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Sci Rep. 2016 Jul 8;6:29263. doi: 10.1038/srep29263.

A Hierarchical Mechanism of RIG-I Ubiquitination Provides Sensitivity, Robustness and Synergy in Antiviral Immune Responses.

Sun X1,2,3, Xian H2, Tian S2, Sun T4, Qin Y5, Zhang S5, Cui J2,6.

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Zhong-shan School of Medicine, Sun Yat-sen University, Guangzhou 510089, China.
School of Life Science, Sun Yat-sen University, Guangzhou, 510275, China.
School of Mathematical and Computational Science, Sun Yat-sen University, Guangzhou, 510000, China.
School of Life Sciences, AnQing Normal University, AnQing, 246011, China.
School of Life Sciences, Zhengzhou University, Zhengzhou, Henan, 450001, China.
Collaborative Innovation Center of Cancer Medicine, Sun Yat-sen University, Guangzhou, 510060, China.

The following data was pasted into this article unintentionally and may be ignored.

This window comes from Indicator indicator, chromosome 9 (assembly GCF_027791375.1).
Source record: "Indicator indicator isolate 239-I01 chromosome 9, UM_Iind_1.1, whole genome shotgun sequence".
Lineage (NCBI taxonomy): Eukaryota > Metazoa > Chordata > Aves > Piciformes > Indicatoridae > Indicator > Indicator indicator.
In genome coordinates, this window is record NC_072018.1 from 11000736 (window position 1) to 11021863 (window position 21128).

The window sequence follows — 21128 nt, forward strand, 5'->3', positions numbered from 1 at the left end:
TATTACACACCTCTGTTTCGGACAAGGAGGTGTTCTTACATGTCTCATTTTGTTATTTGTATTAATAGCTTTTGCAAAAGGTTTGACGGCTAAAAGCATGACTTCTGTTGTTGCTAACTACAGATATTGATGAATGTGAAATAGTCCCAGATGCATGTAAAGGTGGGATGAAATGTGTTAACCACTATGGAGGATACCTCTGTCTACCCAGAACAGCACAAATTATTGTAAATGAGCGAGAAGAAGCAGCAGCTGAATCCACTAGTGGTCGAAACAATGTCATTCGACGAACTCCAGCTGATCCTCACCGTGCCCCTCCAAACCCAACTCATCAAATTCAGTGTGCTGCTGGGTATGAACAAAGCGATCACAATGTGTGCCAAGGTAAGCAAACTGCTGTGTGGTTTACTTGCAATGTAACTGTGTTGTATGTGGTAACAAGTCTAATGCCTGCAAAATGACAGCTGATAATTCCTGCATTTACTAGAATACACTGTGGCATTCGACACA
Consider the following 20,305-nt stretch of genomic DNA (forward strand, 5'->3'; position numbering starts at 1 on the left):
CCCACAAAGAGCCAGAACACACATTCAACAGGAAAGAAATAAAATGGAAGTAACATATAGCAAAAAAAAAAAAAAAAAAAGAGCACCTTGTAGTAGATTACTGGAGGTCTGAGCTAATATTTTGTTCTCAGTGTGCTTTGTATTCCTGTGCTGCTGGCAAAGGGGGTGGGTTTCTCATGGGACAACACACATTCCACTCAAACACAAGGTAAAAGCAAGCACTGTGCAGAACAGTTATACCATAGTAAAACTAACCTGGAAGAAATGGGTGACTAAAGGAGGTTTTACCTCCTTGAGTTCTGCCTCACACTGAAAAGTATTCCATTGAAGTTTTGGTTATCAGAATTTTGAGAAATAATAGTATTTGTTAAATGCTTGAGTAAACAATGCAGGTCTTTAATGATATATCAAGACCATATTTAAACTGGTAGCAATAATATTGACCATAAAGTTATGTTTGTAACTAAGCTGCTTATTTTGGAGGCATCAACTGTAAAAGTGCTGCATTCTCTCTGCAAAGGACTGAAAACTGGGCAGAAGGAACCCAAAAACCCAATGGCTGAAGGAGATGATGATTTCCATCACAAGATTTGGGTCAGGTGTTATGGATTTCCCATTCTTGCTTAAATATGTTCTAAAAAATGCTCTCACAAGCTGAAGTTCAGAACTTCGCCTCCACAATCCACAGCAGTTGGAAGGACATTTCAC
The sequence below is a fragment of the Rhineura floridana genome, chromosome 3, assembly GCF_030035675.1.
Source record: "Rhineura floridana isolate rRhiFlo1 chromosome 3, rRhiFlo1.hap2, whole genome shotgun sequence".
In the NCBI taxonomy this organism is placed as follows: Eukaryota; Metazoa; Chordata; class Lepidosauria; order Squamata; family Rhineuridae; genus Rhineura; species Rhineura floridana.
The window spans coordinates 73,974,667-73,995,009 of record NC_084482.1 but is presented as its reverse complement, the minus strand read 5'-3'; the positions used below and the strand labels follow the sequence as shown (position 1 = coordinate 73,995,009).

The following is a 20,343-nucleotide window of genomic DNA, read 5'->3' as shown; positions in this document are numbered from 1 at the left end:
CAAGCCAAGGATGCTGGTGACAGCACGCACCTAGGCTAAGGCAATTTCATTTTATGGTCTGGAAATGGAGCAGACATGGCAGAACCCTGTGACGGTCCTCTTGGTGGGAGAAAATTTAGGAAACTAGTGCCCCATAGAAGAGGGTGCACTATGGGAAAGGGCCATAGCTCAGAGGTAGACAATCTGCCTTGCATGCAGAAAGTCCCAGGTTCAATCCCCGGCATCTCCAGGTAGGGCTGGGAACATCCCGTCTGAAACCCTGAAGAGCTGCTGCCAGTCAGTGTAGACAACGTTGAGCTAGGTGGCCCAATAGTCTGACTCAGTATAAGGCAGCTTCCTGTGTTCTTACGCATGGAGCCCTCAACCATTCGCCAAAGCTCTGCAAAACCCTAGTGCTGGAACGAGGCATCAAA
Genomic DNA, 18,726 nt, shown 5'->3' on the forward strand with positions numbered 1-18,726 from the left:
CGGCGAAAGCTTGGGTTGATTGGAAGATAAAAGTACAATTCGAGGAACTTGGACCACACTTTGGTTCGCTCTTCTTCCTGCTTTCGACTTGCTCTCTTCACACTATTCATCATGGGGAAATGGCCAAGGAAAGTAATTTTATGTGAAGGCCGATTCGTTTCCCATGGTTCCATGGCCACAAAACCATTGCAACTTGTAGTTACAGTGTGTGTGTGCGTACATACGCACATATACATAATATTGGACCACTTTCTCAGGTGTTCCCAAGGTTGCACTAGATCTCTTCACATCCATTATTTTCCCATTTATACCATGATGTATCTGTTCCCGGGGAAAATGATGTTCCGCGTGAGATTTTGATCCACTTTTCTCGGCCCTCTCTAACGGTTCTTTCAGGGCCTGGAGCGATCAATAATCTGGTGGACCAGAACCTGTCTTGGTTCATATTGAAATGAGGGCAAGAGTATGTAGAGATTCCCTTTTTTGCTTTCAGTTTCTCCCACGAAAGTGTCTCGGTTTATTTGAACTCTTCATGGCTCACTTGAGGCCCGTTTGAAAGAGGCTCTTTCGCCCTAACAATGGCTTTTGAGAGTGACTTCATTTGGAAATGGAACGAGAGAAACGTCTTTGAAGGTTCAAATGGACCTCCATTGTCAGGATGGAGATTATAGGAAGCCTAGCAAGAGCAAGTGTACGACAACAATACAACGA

RIG-I is an essential receptor in the initiation of the type I interferon (IFN) signaling pathway upon viral infection. Although K63-linked ubiquitination plays an important role in RIG-I activation, the optimal modulation of conjugated and unanchored ubiquitination of RIG-I as well as its functional implications remains unclear. In this study, we determined that, in contrast to the RIG-I CARD domain, full-length RIG-I must undergo K63-linked ubiquitination at multiple sites to reach full activity. A systems biology approach was designed based on experiments using full-length RIG-I. Model selection for 7 candidate mechanisms of RIG-I ubiquitination inferred a hierarchical architecture of the RIG-I ubiquitination mode, which was then experimentally validated. Compared with other mechanisms, the selected hierarchical mechanism exhibited superior sensitivity and robustness in RIG-I-induced type I IFN activation. Furthermore, our model analysis and experimental data revealed that TRIM4 and TRIM25 exhibited dose-dependent synergism. These results demonstrated that the hierarchical mechanism of multi-site/type ubiquitination of RIG-I provides an efficient, robust and optimal synergistic regulatory module in antiviral immune responses.

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